The advertised go-home show before AEW Double or Nothing was another stacked card. For many, the most intriguing segment heading into the show was the sit-down interview with Jake Roberts and Arn Anderson, two of the best promos ever. Let’s review that and more for this week’s “booms” and “duds.”
AEW should take some time to congratulate themselves a little bit after the string of Dynamite’s the company has aired the past few weeks. The ratings may be down overall, but AEW has done everything they can to build hype for this Saturday’s Double or Nothing pay-per-view.
One big caveat to take into consideration when grading the build to and the actual PPV itself is that some stories that were initially leading to the event were halted or needed to be altered due to the coronavirus pandemic.
With AEW already showing us in their short existence that long-term stories are crucial to their booking, the pandemic caused AEW to readjust a PPV that most likely had 90 percent of the matches and paths to those matches set.
The good news is by having four PPVs a year, AEW had some time to reset their stories and fill Saturday’s card. It’s probably not considered the best PPV of the year on paper, but again, considering the circumstances, it should, at the very least, be decent.
Also, remember WWE’s Stomping Grounds event from, well, my old stomping grounds in Tacoma, WA? It was much maligned heading into the event, but a tremendous night of matches coupled with the enthusiastic fan response of my fellow Tacoma and Washingtonians made it one of the more memorable PPVs for WWE in the past few years.
Who’s to say this won’t happen with Double or Nothing (sans the live crowd)?
With many viewing the finals of the TNT Championship Tournament between Cody and Lance Archer as the veritable main event, last night’s show had a sit-down interview between each competitor’s manager, Jake “The Snake” Roberts and “The Enforcer” Arn Anderson. Just how did these two legends of the business (and on the mic) affect the intrigue of the match on Saturday night?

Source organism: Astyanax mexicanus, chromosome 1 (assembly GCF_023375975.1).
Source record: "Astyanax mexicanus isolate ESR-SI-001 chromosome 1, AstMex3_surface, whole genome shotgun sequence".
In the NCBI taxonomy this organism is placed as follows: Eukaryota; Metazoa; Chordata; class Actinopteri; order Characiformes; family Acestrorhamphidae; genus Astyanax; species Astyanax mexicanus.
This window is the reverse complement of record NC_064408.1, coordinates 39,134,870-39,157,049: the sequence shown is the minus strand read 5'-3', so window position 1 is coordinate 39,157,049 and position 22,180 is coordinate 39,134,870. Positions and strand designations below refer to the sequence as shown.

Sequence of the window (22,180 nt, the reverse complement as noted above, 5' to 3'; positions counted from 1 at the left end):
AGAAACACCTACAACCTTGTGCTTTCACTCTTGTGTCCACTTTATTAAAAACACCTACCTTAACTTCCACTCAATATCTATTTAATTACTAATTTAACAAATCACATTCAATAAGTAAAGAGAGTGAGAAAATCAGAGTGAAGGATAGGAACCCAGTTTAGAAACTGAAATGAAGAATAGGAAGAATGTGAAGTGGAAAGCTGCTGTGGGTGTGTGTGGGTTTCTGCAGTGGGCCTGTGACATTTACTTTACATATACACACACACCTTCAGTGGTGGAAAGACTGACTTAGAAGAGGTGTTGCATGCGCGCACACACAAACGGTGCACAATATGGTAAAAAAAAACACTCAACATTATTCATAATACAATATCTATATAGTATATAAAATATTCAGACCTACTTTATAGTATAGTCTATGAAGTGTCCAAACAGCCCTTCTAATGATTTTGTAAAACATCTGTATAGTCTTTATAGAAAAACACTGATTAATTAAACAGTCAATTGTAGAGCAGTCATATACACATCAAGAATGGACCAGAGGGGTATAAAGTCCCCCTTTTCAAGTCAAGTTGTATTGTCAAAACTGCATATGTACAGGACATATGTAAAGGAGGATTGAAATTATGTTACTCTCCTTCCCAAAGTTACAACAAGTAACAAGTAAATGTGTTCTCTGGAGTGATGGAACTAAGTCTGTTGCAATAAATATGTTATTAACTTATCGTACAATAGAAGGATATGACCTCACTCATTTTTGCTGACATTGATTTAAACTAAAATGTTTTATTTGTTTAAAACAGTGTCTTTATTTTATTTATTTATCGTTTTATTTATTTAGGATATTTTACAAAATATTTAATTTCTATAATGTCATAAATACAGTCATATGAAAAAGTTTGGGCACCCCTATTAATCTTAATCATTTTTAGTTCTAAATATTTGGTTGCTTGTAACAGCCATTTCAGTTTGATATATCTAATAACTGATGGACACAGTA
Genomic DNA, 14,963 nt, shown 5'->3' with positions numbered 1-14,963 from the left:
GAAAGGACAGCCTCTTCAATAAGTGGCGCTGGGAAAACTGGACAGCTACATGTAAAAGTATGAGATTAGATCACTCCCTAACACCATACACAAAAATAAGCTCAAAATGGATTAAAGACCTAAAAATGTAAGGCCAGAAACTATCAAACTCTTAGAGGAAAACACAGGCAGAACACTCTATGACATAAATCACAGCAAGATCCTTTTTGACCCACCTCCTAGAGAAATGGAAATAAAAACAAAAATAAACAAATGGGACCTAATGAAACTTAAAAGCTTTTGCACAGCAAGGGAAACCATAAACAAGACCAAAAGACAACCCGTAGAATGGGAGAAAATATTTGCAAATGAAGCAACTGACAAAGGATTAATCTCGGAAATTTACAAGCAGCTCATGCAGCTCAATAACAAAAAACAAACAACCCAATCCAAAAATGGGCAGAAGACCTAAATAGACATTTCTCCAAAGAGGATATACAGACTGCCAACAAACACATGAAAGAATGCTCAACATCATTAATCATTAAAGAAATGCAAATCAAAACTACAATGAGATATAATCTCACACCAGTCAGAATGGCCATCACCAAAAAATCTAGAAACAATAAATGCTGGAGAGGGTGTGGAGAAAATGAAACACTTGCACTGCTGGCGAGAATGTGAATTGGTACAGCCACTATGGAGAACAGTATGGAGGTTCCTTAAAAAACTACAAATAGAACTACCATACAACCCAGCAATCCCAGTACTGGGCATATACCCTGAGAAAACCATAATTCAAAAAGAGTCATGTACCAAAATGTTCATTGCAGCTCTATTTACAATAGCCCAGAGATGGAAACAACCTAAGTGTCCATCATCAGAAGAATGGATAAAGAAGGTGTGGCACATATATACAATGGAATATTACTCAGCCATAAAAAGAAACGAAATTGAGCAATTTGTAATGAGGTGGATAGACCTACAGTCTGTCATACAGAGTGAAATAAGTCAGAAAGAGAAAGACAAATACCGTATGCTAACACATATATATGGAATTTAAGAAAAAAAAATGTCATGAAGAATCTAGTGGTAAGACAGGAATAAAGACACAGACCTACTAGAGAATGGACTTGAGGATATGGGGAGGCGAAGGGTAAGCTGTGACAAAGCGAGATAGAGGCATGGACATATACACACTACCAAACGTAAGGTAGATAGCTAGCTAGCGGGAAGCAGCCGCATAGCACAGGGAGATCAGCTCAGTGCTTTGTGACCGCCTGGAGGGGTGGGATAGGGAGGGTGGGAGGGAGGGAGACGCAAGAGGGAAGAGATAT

Continuing his quest to reclaim possession of what’s rightfully his in the AEW World Championship, Jon Moxley faced “10” (or Pres10 Vance as listed on the AEW roster page), the newest emissary for “The Exalted One” Mr. Brodie Lee. As Lee continues to goad Moxley, was Moxley able to garner a measure of revenge against 10?
AEW Women’s Champion Nyla Rose has issues with #1 contender and challenger on Saturday night Hikaru Shida; Dr. Britt Baker, D.M.D. has issues with Kris Statlander, who she performed the Lockjaw on while Shida was winning the #1 contender’s match last week (also facing each other Saturday night). In a preview of Double or Nothing, what happened when Rose and Baker teamed against Shida and Statlander?
Lastly, Sammy Guevara sought some vengeance against Matt Hardy after the latter drove a golf cart into the former a few weeks ago. With the Stadium Stampede match between Inner Circle and The Elite on the horizon, did either side gain “momentum” heading into Saturday night?
(Just wanted to commend commentary last night. All three really did an excellent job in putting over talent. Also, I hope Rey Fenix is doing alright after flat backing to the floor from 17 feet in the air. It was scary.)
As a reminder of my criteria, I’m not going to run through each match/segment. Rather, I will identify a couple of segments that either worked (“boom”) or didn’t for whatever reason (“dud”).
My criteria includes quality of match/segment and how it starts and/or builds stories. After all, we watch partly to be caught up in the stories. If a great work-rate match happens with no context or bearing on the stories, it’s going to be a miss.
Also, just because something is a hit/miss doesn’t mean it was an overwhelming choice. The selection could be 51 percent hit, 75 percent miss, and so on.
There are other subtleties to my criteria, but those are pretty much the parameters.